Poetry, You, Me, and Wordsworth

recently posted a spoken word poem which was, itself, a re-run of my Rapid Rhyme #30. This started off by saying that “None of us are Poets” but went on to suggest that we could all have a go and have fun along the way.  We do, after all, primarily blog for ourselves. 

I had some lovely responses, but also a couple of “should I really be trying to write poetry – who do I think I am?” replies.  

Caroline at doesitevenmatter3 thought that the fewer comments received, whenever she posted poetry, was a commentary on her poetry writing. 

Sue, at nansfarm, received a comment of “good try” for her poetry, which she equated with a school report saying “could do better!”

My reply was:

I think that with your comment, and Carolyn’s, we need to encourage you both that “Yes, you can!” (write poetry).

All of art is in the eye, ear, touch, smell, taste, sense of space, or other sensory effect, of the receiver. Not forgetting that the first sensor is you!  If it pleases you, job done!

I think we all tend to be self-deprecating about our output and, in truth, there is a huge spread of talent in varying degrees across WordPress. There are some sites that produce poetry every day, even some that produce multiple poems every single day. How on earth they do it is beyond me.

I have learned to love haiku, and appreciate its subtlety, simplicity, and elegance. I have always liked limericks and have posted several hundred.  I love rapid rhymes that tend to be written to the pace of my walking, and I appreciate more complex forms that I occasionally have a go at.  Some modern rap I find to be really sophisticated and colloquial forms of poetry can be a joy to listen to.

I find myself listening to more spoken word poetry and comparing one narrator with another.  Some recordings are absolutely abysmal in my opinion, but that is only my opinion.  Each of us hears differently, and appreciates differently.  Just because someone has a brilliant acting voice, or book reading voice, does not mean they do justice to poetry. 

Try it out for yourself.  Choose a poem you really like, or a well known classic.  Look up different readings and listen to them.  You may find a perfect example – for you, and that is the whole point – it is a personal preference.

For example, If I choose “Daffodils” which many people are familiar with and listen to a reading by XXX I may love it.  If I listen to YYY reading it, I may loathe it. It is the same poem, with the same brilliant words, and the same lovely images but spoiled for me because I do not hear it the same way! Perhaps I just don’t like the way it is presented.  Maybe it is because the reader doesn’t really believe in what they are doing.  Let’s face it, some people could read a railway timetable and make it irresistibly entertaining.  Stephen Fry springs to mind!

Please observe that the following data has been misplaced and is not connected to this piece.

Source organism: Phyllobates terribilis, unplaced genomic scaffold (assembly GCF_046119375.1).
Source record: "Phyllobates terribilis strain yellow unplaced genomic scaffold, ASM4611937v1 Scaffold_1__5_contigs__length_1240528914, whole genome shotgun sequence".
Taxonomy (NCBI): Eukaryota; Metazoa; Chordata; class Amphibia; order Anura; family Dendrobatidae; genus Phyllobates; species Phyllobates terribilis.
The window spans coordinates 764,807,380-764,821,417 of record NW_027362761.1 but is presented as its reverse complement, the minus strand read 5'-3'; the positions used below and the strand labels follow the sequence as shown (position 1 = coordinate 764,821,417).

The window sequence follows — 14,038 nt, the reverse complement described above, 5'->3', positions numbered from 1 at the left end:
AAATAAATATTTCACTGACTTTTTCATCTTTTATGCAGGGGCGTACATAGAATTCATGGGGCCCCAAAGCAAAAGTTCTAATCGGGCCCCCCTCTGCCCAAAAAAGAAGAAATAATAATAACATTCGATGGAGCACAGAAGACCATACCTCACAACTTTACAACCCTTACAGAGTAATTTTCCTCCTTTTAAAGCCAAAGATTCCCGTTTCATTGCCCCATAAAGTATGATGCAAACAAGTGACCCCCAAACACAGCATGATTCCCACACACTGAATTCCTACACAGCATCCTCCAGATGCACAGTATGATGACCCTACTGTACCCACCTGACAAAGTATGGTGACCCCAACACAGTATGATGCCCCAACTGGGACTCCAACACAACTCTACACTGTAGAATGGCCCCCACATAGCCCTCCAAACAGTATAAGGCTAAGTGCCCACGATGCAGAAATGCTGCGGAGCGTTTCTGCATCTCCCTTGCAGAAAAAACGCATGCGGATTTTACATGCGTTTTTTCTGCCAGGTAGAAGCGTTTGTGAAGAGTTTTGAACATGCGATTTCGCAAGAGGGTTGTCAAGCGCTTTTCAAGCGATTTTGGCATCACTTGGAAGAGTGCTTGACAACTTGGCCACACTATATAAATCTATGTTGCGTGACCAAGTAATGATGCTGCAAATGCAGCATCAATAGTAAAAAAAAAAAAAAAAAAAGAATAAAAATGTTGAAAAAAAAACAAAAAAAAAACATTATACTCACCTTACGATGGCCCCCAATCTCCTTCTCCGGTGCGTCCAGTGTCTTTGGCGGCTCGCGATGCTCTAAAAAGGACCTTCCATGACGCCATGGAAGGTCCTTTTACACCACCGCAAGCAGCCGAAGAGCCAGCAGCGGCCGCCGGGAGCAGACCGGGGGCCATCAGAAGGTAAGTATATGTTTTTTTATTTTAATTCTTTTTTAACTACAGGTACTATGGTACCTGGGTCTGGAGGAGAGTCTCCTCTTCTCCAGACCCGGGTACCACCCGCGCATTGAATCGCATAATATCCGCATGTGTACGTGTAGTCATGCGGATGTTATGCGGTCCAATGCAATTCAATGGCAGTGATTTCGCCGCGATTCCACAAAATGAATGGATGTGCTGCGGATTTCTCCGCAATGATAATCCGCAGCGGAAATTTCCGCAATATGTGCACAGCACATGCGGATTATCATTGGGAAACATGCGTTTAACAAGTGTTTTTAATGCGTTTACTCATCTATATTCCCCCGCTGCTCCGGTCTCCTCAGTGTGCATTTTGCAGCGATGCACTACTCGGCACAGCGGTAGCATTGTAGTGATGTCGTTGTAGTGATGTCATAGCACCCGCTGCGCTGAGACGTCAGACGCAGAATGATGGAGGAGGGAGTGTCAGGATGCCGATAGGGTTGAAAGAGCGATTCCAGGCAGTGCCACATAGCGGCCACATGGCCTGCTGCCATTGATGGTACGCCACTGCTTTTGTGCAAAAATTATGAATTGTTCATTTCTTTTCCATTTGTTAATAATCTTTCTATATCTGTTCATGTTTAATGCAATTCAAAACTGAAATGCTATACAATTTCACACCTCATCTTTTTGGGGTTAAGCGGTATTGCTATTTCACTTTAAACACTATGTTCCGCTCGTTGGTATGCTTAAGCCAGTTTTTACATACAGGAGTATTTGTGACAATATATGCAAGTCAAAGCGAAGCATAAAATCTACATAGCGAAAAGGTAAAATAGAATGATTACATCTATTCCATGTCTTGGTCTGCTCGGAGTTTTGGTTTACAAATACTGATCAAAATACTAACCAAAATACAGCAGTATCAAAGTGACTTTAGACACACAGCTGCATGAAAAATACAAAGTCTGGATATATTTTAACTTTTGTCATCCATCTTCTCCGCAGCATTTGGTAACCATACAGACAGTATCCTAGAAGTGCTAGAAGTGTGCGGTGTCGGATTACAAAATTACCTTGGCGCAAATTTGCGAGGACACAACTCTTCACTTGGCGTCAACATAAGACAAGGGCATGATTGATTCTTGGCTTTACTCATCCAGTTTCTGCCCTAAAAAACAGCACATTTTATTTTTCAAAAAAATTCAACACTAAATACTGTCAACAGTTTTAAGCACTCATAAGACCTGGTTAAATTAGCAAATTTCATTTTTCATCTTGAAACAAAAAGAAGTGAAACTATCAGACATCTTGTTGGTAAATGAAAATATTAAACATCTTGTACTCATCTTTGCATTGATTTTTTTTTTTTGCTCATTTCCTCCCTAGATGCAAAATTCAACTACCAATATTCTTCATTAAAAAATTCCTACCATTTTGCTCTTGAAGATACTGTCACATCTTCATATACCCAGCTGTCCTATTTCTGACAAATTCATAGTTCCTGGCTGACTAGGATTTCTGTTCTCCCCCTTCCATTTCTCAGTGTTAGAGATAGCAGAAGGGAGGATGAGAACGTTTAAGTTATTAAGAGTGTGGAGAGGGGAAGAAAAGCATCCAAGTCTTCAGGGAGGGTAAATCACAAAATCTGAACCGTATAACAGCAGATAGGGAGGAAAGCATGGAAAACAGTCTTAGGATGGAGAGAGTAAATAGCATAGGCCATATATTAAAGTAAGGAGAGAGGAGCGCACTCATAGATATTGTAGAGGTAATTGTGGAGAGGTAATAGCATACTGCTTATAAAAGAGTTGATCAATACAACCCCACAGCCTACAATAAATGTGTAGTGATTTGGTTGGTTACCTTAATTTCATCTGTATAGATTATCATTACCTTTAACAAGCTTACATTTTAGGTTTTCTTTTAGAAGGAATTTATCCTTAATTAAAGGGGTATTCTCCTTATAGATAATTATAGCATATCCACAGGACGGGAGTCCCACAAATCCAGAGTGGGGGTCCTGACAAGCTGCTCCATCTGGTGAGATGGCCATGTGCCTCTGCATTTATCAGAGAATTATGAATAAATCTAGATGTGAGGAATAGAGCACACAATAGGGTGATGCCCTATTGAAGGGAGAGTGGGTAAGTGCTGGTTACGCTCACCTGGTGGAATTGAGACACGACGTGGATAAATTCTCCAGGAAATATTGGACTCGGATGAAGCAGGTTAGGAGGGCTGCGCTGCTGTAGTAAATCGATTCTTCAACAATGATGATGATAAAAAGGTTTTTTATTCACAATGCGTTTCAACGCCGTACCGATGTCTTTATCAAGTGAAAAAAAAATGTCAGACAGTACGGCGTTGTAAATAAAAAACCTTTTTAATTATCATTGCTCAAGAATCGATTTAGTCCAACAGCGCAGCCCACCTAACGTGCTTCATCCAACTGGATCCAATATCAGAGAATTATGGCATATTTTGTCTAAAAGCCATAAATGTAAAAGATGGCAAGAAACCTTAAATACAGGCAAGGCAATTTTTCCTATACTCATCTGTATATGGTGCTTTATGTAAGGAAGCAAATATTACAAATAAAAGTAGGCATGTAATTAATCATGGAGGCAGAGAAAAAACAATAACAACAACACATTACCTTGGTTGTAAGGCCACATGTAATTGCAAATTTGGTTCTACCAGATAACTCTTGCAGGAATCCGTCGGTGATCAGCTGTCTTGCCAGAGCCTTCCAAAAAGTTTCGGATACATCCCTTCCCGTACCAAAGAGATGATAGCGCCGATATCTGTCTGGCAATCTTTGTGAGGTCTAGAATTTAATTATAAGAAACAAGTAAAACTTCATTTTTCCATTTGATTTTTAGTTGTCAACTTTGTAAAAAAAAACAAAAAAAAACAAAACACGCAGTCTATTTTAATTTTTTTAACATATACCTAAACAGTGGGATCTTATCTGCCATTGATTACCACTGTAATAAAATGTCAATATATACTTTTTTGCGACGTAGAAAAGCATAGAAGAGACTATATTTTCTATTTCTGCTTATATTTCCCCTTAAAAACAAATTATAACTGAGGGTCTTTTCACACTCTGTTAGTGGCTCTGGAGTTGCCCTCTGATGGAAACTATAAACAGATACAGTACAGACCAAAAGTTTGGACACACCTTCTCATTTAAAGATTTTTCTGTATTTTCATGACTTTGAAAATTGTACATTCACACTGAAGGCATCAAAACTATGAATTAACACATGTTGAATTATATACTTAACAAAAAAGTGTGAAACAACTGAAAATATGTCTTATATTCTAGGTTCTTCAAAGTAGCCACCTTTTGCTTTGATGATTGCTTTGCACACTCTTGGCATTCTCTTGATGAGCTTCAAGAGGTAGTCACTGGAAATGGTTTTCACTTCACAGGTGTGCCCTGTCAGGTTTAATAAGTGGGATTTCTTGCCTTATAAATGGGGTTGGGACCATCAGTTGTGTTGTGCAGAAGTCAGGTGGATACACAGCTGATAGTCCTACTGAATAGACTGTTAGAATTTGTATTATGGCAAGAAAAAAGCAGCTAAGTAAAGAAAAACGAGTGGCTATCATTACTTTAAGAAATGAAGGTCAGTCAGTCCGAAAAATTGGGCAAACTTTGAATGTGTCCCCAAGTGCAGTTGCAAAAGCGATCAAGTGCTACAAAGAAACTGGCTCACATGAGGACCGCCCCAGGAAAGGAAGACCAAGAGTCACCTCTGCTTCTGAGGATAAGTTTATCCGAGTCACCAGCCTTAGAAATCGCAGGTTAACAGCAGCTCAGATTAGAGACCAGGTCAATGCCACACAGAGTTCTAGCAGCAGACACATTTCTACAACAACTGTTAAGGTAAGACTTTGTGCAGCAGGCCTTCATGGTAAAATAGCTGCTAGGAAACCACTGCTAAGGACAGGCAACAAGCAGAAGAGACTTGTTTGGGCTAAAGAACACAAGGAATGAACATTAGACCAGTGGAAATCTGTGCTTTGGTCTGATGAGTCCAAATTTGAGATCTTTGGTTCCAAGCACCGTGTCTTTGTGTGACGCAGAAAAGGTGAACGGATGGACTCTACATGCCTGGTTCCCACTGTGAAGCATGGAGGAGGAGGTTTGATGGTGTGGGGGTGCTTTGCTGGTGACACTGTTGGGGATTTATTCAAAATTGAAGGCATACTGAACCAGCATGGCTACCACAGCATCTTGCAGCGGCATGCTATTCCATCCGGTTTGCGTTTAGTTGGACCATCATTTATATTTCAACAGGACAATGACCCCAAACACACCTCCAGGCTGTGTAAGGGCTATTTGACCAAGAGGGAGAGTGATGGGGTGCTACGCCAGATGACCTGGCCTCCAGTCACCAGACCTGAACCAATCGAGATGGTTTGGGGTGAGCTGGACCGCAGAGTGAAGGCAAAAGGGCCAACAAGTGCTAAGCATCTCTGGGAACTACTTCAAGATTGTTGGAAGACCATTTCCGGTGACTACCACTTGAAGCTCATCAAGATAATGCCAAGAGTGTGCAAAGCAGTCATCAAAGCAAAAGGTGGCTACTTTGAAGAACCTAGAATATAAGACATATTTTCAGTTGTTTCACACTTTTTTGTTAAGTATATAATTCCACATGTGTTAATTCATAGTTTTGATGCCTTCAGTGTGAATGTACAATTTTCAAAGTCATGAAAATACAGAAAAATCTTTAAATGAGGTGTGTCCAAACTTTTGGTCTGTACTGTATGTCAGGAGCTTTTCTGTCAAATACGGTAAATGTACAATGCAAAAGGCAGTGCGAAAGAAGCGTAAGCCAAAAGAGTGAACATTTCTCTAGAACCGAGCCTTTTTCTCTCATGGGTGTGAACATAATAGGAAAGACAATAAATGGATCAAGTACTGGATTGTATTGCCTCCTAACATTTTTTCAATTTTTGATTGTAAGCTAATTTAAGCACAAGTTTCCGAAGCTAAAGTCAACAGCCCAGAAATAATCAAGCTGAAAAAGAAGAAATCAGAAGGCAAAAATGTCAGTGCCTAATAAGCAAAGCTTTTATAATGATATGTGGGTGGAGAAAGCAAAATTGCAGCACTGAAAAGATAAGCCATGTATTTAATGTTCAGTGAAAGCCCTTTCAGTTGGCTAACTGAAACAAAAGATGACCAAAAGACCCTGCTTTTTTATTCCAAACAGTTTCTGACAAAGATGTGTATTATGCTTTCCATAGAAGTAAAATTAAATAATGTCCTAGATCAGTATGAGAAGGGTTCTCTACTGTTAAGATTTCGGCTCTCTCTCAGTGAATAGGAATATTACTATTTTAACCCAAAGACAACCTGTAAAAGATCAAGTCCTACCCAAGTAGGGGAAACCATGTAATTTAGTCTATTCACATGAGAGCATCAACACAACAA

Here, for your enjoyment, are some alternative versions of William Wordsworth’s ‘Daffodils’ 

(Cumbria – England) – BBC – 12th April 2016. This may not play outside UK.

A reading by Ralph Fiennes

And now one that I do not enjoy, read by Jeremy Irons

Here it is set to music by Dave Camlin, recorded and performed by Sing In! and Sing Owt! community choirs in west Cumbria in March 2020 during the COVID-19 crisis.

and, finally The Wordsworth Rap – Cumbria Tourism

None of us are poets – Spoken Word

A couple of readers have encouraged me to do more Spoken Word Poems. An easy start is to record some of those I’ve already written. Here is Rapid rhyme #30 repeated in glorious surround sound. I hope you enjoy it.  

In case you can’t bear to listen to my voice I have included the words at the bottom.

None of us are poets, it’s very plain to see

we write some words and if they rhyme then it was meant to be

but there again if words don’t rhyme it doesn’t mean it’s prose

It may be verse, or something worse, a finger up your nose

*

None of us are poets, it’s why I wrote these words

to prove to you it’s very true that cows are seen in herds

A bull will come along to serve, that is his given task

He’s making love to cows all day and doesn’t have to ask

*

None of us are poets, I think I’ve proved that fact

but have a go, it’s fun to do, just sign the poet’s pact

Stand on your head, write with your toes, and sing a happy ditty

For those of you who think you know the rhyming word is kitty

An Oral, Aural, Adventitious Allegory

This week’s #writephoto is

Steps – Image by Jemima Pet

The Steps of Life

(I was intending to add an audio file, but WordPress doesn’t want to play today so I’ll try later — AND HERE IT IS!)

Reflecting on the steps of life

and bridges crossed 

and all the strife